I arrive at the office at about 7.15am and I’m informed that a second offender has been arrested for a pre-recorded crime, also for the offence of rape. The next hour is spent reviewing both incidents to identify outstanding tasks and setting action plans for the day.

My officers arrive for the start of their shift at 8am and we hold a morning briefing to determine plans for the day and allocation of tasks. The two prisoners are allocated to officers and separate briefings are conducted with them.

It’s 10am already and time to meet my manager to review ongoing crimes to ensure enquiries are being progressed as quickly as possible. This involves reading each crime held by the team, summarising completed work and identifying further lines of enquiry.

Lunch! Time for a quick bite while I continue reviewing crimes.

I check in with the officer dealing with the pre-recorded offence of rape at about 1pm. Safeguarding measures need to be put in place for the vulnerable victim as a result. The officer dealing with it is waiting for a solicitor and appropriate adult to be present before interviews can begin.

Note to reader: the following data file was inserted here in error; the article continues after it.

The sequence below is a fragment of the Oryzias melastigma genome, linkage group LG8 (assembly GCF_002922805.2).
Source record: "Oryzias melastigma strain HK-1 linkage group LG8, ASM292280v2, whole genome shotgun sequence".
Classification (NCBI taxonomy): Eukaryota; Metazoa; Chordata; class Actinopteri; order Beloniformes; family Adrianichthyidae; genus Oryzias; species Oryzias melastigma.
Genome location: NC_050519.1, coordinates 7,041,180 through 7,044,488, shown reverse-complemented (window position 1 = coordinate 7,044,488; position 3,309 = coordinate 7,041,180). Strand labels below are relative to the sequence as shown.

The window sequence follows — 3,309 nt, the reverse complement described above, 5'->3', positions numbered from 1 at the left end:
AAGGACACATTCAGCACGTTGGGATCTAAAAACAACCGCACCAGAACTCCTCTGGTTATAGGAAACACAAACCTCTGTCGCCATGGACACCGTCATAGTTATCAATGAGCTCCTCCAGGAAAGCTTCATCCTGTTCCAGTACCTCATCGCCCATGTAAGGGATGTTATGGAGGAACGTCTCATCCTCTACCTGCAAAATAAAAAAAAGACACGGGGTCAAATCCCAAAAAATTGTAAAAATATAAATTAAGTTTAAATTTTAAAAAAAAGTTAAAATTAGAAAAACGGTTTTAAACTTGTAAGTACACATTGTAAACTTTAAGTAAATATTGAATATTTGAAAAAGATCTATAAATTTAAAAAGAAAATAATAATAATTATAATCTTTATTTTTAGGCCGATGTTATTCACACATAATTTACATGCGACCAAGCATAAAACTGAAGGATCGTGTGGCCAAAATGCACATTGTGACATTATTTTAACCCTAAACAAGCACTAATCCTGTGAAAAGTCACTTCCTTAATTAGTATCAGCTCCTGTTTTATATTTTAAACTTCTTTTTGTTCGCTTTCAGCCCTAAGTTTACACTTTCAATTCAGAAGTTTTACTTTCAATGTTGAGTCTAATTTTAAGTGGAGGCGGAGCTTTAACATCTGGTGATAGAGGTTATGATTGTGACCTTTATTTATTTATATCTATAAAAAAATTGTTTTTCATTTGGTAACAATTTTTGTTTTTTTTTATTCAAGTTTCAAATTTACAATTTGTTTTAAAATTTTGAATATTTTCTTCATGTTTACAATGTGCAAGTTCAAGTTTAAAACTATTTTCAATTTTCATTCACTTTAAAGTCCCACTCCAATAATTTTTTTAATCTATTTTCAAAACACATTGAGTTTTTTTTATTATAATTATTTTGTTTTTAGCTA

My other officer completes the interview for the first rape. We have a discussion around the content of the suspect interview and identify any outstanding enquiries. The suspect is bailed for six weeks to allow for the completion of these enquiries.

At 2pm I liaise with the National Crime Agency regarding the arrest of a suspect for a stranger rape offence.

I hold a one-to-one with a member of my team to discuss current workload pressures at 3pm and set objectives for the following year before meeting a fellow DS to discuss crime allocation policy within the team at Cambridge.

It’s 5pm and I begin reviewing a case in order to get some advice from the Crown Prosecution Service. Shortly after, 6pm arrives and I’m officially off duty. Time to get the bus home and have a final check of emails and catch up on outstanding tasks.